Foundation Stabilization and Repair/Sweating Foundation
I'm buying a 1 year old home in Arkansas soon. It is built with a crawl space approx 30" high which consists of a poured concrete foundation approx 10" high with 2 rows of cinder blocks on that and then the wood framing for the house. My Inspector today reported there was "a lot of sweating on the wood touching the cinder blocks". There is also a small amount of white mold on some of the wood. The mortar for the blocks showed some leeching. He suggested just putting a layer of plastic on the dirt between the foundation and securing it would cure the problem.
I have 3 questions: First: How serious is this problem? Second: What can be done about stopping further damage? Third: What needs to be done to the foundation now?
Happy New Year!
Now as for the white mold,fungus or whatever name we use to answer your first question, it can have long term, costly effects. Judging by the pictures submitted it does not look all that bad at present however efforts should be made to mitigate in the near future. Over time it will begin to contribute to rotting of the floor joist and beams. It is also a potential health problem especially if any of you are prone to allergies or have any respiratory concerns. This is a very common problem and often goes undetected. Most owners do not enter the crawl space on a frequent basis and who can blame them, it can get pretty nasty.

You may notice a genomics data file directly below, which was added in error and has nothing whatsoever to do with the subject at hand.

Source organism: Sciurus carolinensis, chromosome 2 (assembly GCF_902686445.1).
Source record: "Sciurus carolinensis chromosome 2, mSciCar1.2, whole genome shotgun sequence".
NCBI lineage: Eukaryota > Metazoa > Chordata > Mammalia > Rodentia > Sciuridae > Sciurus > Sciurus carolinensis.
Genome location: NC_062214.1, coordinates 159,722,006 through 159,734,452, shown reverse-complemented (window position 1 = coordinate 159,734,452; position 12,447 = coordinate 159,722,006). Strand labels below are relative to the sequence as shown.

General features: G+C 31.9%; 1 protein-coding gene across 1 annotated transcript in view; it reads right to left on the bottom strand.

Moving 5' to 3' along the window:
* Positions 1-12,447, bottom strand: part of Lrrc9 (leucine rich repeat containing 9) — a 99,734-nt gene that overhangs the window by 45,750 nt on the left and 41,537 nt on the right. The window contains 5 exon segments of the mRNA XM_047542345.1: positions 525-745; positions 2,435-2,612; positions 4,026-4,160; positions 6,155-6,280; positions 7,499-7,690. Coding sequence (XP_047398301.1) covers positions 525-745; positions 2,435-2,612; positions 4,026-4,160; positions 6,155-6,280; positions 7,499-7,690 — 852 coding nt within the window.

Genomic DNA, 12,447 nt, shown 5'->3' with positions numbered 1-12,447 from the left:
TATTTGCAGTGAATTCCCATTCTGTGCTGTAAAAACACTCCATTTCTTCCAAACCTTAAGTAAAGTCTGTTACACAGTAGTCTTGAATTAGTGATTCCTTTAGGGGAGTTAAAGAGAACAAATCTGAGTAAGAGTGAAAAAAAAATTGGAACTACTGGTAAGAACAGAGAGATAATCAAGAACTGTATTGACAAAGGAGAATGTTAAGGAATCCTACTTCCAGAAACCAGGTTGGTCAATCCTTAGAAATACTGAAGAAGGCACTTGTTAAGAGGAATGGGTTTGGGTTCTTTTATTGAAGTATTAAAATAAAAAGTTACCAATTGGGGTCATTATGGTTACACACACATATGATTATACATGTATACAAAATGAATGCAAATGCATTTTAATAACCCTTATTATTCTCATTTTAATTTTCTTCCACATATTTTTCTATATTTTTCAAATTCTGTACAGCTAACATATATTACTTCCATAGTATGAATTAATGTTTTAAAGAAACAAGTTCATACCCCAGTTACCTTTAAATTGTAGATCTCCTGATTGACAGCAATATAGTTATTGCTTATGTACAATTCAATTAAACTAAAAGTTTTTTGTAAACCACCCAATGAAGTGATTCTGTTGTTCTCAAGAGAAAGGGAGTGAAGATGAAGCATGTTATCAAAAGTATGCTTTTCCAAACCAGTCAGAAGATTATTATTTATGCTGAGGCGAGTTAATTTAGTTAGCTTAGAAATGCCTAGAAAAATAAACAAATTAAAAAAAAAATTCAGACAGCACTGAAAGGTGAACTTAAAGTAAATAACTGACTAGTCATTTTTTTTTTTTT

There are different levels of approach to address the problems. They can range from minor drainage improvements around the perimeter of the structure to crawl space encapsulation systems and the addition of environmental control equipment within the crawl space. For the immediate you can take efforts to assure that water does not pond next to the foundation and a positive slope exists away from the foundation to prevent ponding. This is very basic and is usually recommended to minimize effects to the foundation integrity as well.
Vapor barriers may help depending on the severity but may not completely address the problem. There are a number of products on the market if you are a DIY type of guy.
You may also want to seek out opinions from area specialty contractors who deal with waterproofing and obtain a quote or two for methods and costs. Depending on the approach some of these methods can get costly but may prevent even more costly problems in the future.
Dealing with crawl space environments has become somewhat of a science in recent years and often take a different approach to the age old crawl space cross venting methods. You should be able to find reputable area contractors that can provide their methods and costs to address the problems of moisture in the crawl space. At least this way you have a broad level of information and options from which to make a decision that makes sense to you.
Good luck with your efforts.